If you stare at a waterfall for some time, and then stare at the rocks nearby, the rocks will appear to be moving upward. This illusion is known as the waterfall effect. Using the pattern provided here, you can create the waterfall effect—without getting wet.
- Pattern disk (provided in the Assembly section below)
- White card stock (alternatively, you can print the pattern on plain white paper and then mount it on posterboard)
- A black marking pen
- Variable-speed electric drill (works well because it can be reversed)
- Machine screw (e.g., 1024, 3 in or 4 in), 2 washers (e.g., SAE 10), and a wingnut (e.g., 10-24) to fit the machine screw, or you can use double-sided tape to attach your disk to your rotator
- Print a copy of the pattern disk below (click to enlarge to full size) on either white card stock or plain white paper. The diameter of the printed disk should be about 6.5 inches (16.5 cm).
- Cut out the disk and, if your printer does not reproduce good solid blacks, fill in the black spots with a black marking pen. If using plain paper instead of card stock, mount your printed pattern disk on posterboard.
- Poke a hole in the center of the pattern disk and mount it on the machine screw so that it is between the two washers and held in place by the wingnut. Insert the screw into the drill and tighten the chuck to hold it in place.
For a simplified version of this activity, reduce the size of the disk on a copy machine. Mount the printed disk on the flat upper surface of a suitable toy top, spin the disk on the point of a pencil, or use a pushpin stuck into a pencil eraser. Whatever you can devise to get the disk spinning freely should be fine.
Rotate the disk slowly (1 or 2 seconds per revolution) and stare at its center for about 15 seconds. Now look at the palm of your hand. Notice that your palm seems to be turning. Your palm will turn in the opposite direction from the way the disk was turning.
Mechanisms in your eye and brain detect motion in various directions. For example, regions of your brain fire nerve impulses when your eye forms images that are rotating in a clockwise direction. Other regions respond to counterclockwise rotation. When something is stationary, both of these motion detectors still fire, but their firing rates are equal. The two signals balance each other out, and you see no motion.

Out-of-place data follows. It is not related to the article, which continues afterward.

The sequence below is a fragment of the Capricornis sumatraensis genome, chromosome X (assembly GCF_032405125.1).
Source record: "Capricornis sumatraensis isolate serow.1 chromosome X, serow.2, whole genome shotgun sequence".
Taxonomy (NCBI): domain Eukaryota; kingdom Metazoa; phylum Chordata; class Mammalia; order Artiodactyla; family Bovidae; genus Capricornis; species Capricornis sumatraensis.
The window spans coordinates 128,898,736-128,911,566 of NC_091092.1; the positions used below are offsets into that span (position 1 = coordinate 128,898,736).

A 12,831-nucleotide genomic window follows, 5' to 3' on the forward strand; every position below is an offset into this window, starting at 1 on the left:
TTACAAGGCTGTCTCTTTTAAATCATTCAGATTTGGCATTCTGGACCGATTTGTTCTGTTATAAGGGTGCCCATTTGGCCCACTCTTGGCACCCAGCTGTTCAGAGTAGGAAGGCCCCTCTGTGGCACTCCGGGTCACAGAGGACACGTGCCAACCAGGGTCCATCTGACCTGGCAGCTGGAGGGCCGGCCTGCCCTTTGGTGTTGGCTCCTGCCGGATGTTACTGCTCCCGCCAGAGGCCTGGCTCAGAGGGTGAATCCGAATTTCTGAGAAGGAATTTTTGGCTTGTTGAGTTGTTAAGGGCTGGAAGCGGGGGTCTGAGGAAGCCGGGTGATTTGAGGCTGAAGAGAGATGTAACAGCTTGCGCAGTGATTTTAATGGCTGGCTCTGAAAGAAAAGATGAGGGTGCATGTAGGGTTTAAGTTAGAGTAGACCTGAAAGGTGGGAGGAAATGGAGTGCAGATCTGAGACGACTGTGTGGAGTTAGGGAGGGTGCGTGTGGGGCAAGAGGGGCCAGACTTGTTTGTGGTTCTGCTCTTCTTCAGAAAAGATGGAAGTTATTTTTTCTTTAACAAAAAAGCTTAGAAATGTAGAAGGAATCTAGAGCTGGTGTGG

As you stare at the spinning disk, the set of motion detectors that respond to its rotation adapts to the motion of the pattern. These motion detectors start out firing rapidly, and then slowly decrease their firing rate. When you look away from the rotating pattern and stare at a stationary object (such as your palm), the motion detectors that were already active fire less rapidly than the ones that have not been stimulated. As a result, you see motion in the opposite direction.
You also have sets of motion detectors that respond to upward and downward motion. Adaptation of these upward and downward motion detectors causes a similar effect (aptly known as the waterfall effect) that you notice when you stare intently at a waterfall and then look at a stationary cliff nearby. This effect was first noticed by Aristotle.
Try this effect on pictures in magazines or books. Stare at the spinning pattern disk, and then look right at the image. It will seem to pulse and squirm as if it were animated. This is especially fun to do if you have art books that show paintings (try a Picasso or something by Dali!).